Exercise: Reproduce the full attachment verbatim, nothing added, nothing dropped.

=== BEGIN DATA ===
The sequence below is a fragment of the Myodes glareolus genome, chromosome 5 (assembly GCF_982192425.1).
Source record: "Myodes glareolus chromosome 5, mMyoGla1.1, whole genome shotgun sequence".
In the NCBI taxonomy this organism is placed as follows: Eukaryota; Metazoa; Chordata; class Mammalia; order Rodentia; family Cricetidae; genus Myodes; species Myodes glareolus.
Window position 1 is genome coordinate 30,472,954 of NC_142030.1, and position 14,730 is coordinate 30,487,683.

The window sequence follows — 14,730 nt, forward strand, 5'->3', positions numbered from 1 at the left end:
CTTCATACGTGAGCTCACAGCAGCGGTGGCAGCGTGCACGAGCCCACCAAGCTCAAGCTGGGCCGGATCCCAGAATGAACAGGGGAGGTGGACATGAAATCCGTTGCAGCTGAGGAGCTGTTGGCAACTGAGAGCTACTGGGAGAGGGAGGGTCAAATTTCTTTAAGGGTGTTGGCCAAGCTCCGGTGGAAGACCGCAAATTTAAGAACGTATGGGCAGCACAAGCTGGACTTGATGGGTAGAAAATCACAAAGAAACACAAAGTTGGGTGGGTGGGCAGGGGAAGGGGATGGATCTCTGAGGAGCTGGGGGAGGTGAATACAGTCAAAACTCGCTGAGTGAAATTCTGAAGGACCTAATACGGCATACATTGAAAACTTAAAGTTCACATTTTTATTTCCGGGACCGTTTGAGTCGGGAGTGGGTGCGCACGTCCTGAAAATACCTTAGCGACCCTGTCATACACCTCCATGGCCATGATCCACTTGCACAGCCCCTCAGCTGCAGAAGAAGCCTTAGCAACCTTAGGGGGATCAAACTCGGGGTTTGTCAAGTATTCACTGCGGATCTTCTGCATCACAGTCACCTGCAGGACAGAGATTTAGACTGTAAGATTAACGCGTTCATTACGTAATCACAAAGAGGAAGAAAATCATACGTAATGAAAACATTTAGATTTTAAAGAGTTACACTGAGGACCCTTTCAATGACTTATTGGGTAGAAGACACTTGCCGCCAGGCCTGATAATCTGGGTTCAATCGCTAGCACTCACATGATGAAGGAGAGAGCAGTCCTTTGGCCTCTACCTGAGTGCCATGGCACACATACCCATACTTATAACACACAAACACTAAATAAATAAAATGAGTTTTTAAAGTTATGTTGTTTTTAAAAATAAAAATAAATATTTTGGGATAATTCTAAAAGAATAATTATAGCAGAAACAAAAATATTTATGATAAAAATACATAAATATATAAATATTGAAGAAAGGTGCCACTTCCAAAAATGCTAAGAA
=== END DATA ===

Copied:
The sequence below is a fragment of the Myodes glareolus genome, chromosome 5 (assembly GCF_982192425.1).
Source record: "Myodes glareolus chromosome 5, mMyoGla1.1, whole genome shotgun sequence".
In the NCBI taxonomy this organism is placed as follows: Eukaryota; Metazoa; Chordata; class Mammalia; order Rodentia; family Cricetidae; genus Myodes; species Myodes glareolus.
Window position 1 is genome coordinate 30,472,954 of NC_142030.1, and position 14,730 is coordinate 30,487,683.

The window sequence follows — 14,730 nt, forward strand, 5'->3', positions numbered from 1 at the left end:
CTTCATACGTGAGCTCACAGCAGCGGTGGCAGCGTGCACGAGCCCACCAAGCTCAAGCTGGGCCGGATCCCAGAATGAACAGGGGAGGTGGACATGAAATCCGTTGCAGCTGAGGAGCTGTTGGCAACTGAGAGCTACTGGGAGAGGGAGGGTCAAATTTCTTTAAGGGTGTTGGCCAAGCTCCGGTGGAAGACCGCAAATTTAAGAACGTATGGGCAGCACAAGCTGGACTTGATGGGTAGAAAATCACAAAGAAACACAAAGTTGGGTGGGTGGGCAGGGGAAGGGGATGGATCTCTGAGGAGCTGGGGGAGGTGAATACAGTCAAAACTCGCTGAGTGAAATTCTGAAGGACCTAATACGGCATACATTGAAAACTTAAAGTTCACATTTTTATTTCCGGGACCGTTTGAGTCGGGAGTGGGTGCGCACGTCCTGAAAATACCTTAGCGACCCTGTCATACACCTCCATGGCCATGATCCACTTGCACAGCCCCTCAGCTGCAGAAGAAGCCTTAGCAACCTTAGGGGGATCAAACTCGGGGTTTGTCAAGTATTCACTGCGGATCTTCTGCATCACAGTCACCTGCAGGACAGAGATTTAGACTGTAAGATTAACGCGTTCATTACGTAATCACAAAGAGGAAGAAAATCATACGTAATGAAAACATTTAGATTTTAAAGAGTTACACTGAGGACCCTTTCAATGACTTATTGGGTAGAAGACACTTGCCGCCAGGCCTGATAATCTGGGTTCAATCGCTAGCACTCACATGATGAAGGAGAGAGCAGTCCTTTGGCCTCTACCTGAGTGCCATGGCACACATACCCATACTTATAACACACAAACACTAAATAAATAAAATGAGTTTTTAAAGTTATGTTGTTTTTAAAAATAAAAATAAATATTTTGGGATAATTCTAAAAGAATAATTATAGCAGAAACAAAAATATTTATGATAAAAATACATAAATATATAAATATTGAAGAAAGGTGCCACTTCCAAAAATGCTAAGAA